Wednesday, January 09, 2013

Would $1 Trillion Platinum Coin Be Inflationary?

Now that "the platinum coin option" for circumventing the debt ceiling that I discussed in the previous post has been become increasingly popular among leading liberal pundits, the economic consequences of such a move should be considered. More specifically, what is the effects on inflation.

At first glance it would appear that this must be very inflationary. After all, such a move would constitute direct money printing (or minting more accurately) to finance deficit spending. However it should be noted that because the coin would be left in the Federal Reserve, it wouldn't really be part of money supply, and would therefore not mean a direct expansion of money supply.

It would however become a part of the monetary base, and an increase in the monetary base will ultimately cause money supply to increase, something that of course would be inflationary. However, if the Fed decides to counteract this by selling bonds from their current $3 trillion holdings of bonds, the monetary base would be unaffected meaning that this wouldn't have any inflationary implications.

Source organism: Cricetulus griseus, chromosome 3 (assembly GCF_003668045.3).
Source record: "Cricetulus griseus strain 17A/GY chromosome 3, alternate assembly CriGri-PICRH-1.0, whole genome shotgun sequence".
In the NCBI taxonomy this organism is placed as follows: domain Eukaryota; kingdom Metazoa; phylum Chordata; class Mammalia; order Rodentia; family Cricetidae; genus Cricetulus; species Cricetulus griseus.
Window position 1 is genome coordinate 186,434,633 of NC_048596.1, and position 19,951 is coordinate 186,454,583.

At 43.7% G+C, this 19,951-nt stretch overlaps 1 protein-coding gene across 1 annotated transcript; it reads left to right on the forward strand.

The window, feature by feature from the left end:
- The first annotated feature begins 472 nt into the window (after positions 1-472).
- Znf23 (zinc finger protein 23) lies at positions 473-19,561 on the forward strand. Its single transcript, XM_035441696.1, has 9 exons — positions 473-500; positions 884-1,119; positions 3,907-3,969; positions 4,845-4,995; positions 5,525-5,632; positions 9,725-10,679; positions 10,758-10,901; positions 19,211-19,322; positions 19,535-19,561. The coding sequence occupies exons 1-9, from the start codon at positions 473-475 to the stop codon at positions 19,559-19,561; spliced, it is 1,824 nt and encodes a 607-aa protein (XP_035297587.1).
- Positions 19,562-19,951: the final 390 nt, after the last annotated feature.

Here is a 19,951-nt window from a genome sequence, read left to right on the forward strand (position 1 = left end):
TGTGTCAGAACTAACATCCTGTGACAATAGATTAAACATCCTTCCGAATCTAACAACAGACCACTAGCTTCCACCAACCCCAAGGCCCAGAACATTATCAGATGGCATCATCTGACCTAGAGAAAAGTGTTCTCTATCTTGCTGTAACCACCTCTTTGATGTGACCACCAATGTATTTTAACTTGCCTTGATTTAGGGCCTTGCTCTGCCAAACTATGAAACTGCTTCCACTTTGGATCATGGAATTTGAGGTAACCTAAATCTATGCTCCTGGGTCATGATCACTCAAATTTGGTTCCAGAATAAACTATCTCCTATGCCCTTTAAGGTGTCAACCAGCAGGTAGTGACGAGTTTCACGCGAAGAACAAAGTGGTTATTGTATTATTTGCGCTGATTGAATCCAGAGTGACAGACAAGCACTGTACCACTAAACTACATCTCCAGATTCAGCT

However, if the Fed did that then we would in fact have a government agency selling bonds to finance the deficit, same as if the debt ceiling had been increased, except that it's the Fed selling the bonds instead of the Treasury department, illustrating how the debt ceiling is effectively repealed, using the Fed and that platinum coin as a loophole.